Wouldn't someone of high intelligence be able to recognize their own emotional patterns, what provokes them and control their own emotions and try to look at things on the brighter side though ? Some people I know who were school smart got scammed online and I knew it was a scam. I even told him it is a scam but he didn't listen.

Didn't neccessarily say those traits I mentioned have anything to do with IQ, but I don't see how that MENSA test tests for all these abilities. It is mainly about figuring out patterns. Therefor as you said: maybe online tests are useless.

Some people are also naturally gifted people, such as in sports for example, or some sort of skill where it also requires to be creative. Some people are gifted at maths or some sort of engineering. One should surround themselves with people one can learn from. It's also about hard work, having patience and not giving up, i.e being resilient. Even if you are not a super gifted person. One should also surround themselves with positive people and uplift others. This is where I have made mistakes obviously, because I seek negativity and drama.

There is no proven association between wisdom and intelligence.
Maybe someone should create a WQ?
I have been hearing about how inaccurate IQ tests supposedly are for the past 40 years, but I have yet to see someone propose something better...
 
There is no proven association between wisdom and intelligence.
Maybe someone should create a WQ?
I have been hearing about how inaccurate IQ tests supposedly are for the past 40 years, but I have yet to see someone propose something better...



Curious though, what do you define as intelligence ? (I am not arguing against you or anything)

the ability to understand and learn well, and to form judgments and opinions based on reason

https://dictionary.cambridge.org/dictionary/english/intelligence

https://en.wikipedia.org/wiki/Intelligence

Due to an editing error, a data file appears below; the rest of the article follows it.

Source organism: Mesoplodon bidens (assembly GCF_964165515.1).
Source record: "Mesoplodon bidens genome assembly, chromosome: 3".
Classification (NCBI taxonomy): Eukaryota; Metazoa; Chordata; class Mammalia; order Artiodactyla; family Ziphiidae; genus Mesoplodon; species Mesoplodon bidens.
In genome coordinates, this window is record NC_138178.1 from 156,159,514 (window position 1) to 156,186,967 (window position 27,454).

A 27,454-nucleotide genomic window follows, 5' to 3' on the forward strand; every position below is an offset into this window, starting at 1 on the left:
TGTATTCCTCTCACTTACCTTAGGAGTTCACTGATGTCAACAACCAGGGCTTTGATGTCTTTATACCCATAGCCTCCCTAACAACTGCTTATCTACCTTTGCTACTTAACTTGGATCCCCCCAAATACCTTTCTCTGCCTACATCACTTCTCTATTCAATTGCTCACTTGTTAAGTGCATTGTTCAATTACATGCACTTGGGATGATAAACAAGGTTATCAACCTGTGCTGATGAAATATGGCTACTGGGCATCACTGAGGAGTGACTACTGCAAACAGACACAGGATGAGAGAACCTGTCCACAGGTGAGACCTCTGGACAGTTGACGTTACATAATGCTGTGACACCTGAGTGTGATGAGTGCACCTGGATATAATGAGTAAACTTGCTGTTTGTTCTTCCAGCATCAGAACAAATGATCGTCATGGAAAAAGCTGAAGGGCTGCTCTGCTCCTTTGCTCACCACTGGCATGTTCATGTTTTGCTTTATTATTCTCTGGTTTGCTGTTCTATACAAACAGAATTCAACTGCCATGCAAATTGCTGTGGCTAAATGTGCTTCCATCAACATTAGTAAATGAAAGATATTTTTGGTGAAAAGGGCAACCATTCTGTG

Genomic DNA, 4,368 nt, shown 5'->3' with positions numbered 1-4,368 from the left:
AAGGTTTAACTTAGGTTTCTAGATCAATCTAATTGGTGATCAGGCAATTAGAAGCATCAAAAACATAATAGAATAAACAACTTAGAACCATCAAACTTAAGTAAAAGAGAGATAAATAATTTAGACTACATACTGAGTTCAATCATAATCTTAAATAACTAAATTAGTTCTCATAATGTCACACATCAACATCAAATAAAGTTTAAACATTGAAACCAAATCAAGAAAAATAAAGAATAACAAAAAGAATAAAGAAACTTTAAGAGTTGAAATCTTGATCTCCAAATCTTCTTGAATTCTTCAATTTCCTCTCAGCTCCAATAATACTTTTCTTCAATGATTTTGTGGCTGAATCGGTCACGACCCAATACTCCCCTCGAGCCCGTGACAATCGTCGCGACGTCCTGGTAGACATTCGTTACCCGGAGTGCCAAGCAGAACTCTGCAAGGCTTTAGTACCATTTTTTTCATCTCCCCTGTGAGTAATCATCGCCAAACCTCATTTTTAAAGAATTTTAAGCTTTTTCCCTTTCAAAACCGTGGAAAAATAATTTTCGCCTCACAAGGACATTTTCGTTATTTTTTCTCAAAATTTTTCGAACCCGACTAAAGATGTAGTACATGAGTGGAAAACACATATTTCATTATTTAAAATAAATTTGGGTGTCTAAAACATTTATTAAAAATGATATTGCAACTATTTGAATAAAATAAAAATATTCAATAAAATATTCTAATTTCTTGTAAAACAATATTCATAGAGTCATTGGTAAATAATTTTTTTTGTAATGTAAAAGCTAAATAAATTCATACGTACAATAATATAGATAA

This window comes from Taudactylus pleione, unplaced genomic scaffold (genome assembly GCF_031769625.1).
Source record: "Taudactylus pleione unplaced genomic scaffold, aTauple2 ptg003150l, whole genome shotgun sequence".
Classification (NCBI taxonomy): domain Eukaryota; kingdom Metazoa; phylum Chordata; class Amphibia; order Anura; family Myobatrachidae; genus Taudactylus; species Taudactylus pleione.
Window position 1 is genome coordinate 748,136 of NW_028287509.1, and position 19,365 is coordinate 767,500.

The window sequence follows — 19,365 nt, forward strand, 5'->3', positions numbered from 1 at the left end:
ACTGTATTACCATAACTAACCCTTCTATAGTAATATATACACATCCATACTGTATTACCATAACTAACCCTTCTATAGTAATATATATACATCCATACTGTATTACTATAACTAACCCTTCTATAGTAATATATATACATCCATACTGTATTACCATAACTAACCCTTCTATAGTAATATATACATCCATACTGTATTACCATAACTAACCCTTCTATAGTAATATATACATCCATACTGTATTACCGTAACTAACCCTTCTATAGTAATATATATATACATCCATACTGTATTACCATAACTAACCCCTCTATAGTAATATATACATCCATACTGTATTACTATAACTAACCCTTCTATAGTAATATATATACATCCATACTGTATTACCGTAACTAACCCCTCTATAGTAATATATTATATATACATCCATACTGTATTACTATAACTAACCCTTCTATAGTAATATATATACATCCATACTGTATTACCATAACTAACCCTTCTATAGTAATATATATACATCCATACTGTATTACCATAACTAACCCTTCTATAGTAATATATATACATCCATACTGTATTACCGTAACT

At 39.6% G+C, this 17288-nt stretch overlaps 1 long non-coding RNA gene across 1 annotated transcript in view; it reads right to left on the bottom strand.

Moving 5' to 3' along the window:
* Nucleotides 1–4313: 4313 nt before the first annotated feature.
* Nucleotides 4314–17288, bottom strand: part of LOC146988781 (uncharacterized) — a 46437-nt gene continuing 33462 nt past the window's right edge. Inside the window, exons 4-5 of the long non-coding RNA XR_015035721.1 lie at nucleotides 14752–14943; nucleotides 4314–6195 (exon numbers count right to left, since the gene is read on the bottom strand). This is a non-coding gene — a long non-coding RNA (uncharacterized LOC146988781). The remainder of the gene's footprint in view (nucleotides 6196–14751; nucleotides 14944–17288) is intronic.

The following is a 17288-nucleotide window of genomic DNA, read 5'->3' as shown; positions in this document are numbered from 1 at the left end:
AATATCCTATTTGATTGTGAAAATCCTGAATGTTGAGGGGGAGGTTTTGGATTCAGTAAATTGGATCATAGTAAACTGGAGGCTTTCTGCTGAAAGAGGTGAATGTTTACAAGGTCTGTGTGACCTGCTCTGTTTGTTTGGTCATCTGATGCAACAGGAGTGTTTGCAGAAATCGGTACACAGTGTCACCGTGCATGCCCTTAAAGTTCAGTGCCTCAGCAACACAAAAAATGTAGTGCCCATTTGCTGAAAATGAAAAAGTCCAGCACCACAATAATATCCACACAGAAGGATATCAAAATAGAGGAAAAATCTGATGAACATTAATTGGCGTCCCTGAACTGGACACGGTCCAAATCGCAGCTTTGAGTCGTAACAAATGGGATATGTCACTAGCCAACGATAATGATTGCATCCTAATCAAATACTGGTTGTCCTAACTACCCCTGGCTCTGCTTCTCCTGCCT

Intelligence has been defined in many ways: the capacity for abstraction, logic, understanding, self-awareness, learning, emotional knowledge, reasoning, planning, creativity, critical thinking, and problem-solving. More generally, it can be described as the ability to perceive or infer information, and to retain it as knowledge to be applied towards adaptive behaviors within an environment or context.


What do you think about emotional intelligence ?
 
Emotional intelligence (EI) is most often defined as the ability to perceive, use, understand, manage, and handle emotions. People with high emotional intelligence can recognize their own emotions and those of others, use emotional information to guide thinking and behavior, discern between different feelings and label them appropriately, and adjust emotions to adapt to environments.[1] Although the term first appeared in 1964,[2] it gained popularity in the 1995 best-selling book Emotional Intelligence, written by science journalist Daniel Goleman. Goleman defined EI as the array of skills and characteristics that drive leadership performance.[3]
Emotional intelligence refers to the ability to perceive, control, and evaluate emotions. Some researchers suggest that emotional intelligence can be learned and strengthened, while others claim it is an inborn characteristic

https://en.wikipedia.org/wiki/Emotional_intelligence
 

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https://onlinelibrary.wiley.com/doi/full/10.1002/lim2.11
 
In the past, I have posted a study related to IQ and blood types on my Facebook group and it was raining comments with elevated IQ scores.
Then I posted this link: https://www.mensa.org/public/mensa-iq-challenge
and asked for screenshots...
complete silence!

Funnily enough I remember taking that some years ago when I was bored. Think the result part just suggested to me to take the real Mensa test, as this was just to see if It's even worth attempting. IIRC the time constraint was the real challenge, as when one sees the questions for the first time it can throw one off.